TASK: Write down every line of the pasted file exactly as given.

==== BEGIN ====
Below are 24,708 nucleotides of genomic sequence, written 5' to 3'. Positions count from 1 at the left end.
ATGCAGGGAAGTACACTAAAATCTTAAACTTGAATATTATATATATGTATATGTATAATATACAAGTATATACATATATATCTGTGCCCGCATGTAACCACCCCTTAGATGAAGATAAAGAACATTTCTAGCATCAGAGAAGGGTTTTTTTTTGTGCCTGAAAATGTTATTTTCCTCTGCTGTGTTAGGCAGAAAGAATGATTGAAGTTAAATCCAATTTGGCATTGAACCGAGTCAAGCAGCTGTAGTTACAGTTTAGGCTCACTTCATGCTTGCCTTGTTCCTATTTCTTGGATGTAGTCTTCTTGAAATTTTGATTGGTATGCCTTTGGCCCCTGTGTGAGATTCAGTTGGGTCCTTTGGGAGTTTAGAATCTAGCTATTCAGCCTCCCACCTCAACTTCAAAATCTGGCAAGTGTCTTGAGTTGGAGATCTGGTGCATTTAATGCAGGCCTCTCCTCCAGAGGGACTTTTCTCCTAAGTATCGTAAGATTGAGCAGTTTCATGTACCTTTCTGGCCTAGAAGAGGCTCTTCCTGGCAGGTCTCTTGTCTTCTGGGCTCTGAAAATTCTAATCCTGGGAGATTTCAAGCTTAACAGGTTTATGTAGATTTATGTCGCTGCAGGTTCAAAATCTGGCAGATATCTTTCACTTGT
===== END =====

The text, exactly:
Below are 24,708 nucleotides of genomic sequence, written 5' to 3'. Positions count from 1 at the left end.
ATGCAGGGAAGTACACTAAAATCTTAAACTTGAATATTATATATATGTATATGTATAATATACAAGTATATACATATATATCTGTGCCCGCATGTAACCACCCCTTAGATGAAGATAAAGAACATTTCTAGCATCAGAGAAGGGTTTTTTTTTGTGCCTGAAAATGTTATTTTCCTCTGCTGTGTTAGGCAGAAAGAATGATTGAAGTTAAATCCAATTTGGCATTGAACCGAGTCAAGCAGCTGTAGTTACAGTTTAGGCTCACTTCATGCTTGCCTTGTTCCTATTTCTTGGATGTAGTCTTCTTGAAATTTTGATTGGTATGCCTTTGGCCCCTGTGTGAGATTCAGTTGGGTCCTTTGGGAGTTTAGAATCTAGCTATTCAGCCTCCCACCTCAACTTCAAAATCTGGCAAGTGTCTTGAGTTGGAGATCTGGTGCATTTAATGCAGGCCTCTCCTCCAGAGGGACTTTTCTCCTAAGTATCGTAAGATTGAGCAGTTTCATGTACCTTTCTGGCCTAGAAGAGGCTCTTCCTGGCAGGTCTCTTGTCTTCTGGGCTCTGAAAATTCTAATCCTGGGAGATTTCAAGCTTAACAGGTTTATGTAGATTTATGTCGCTGCAGGTTCAAAATCTGGCAGATATCTTTCACTTGT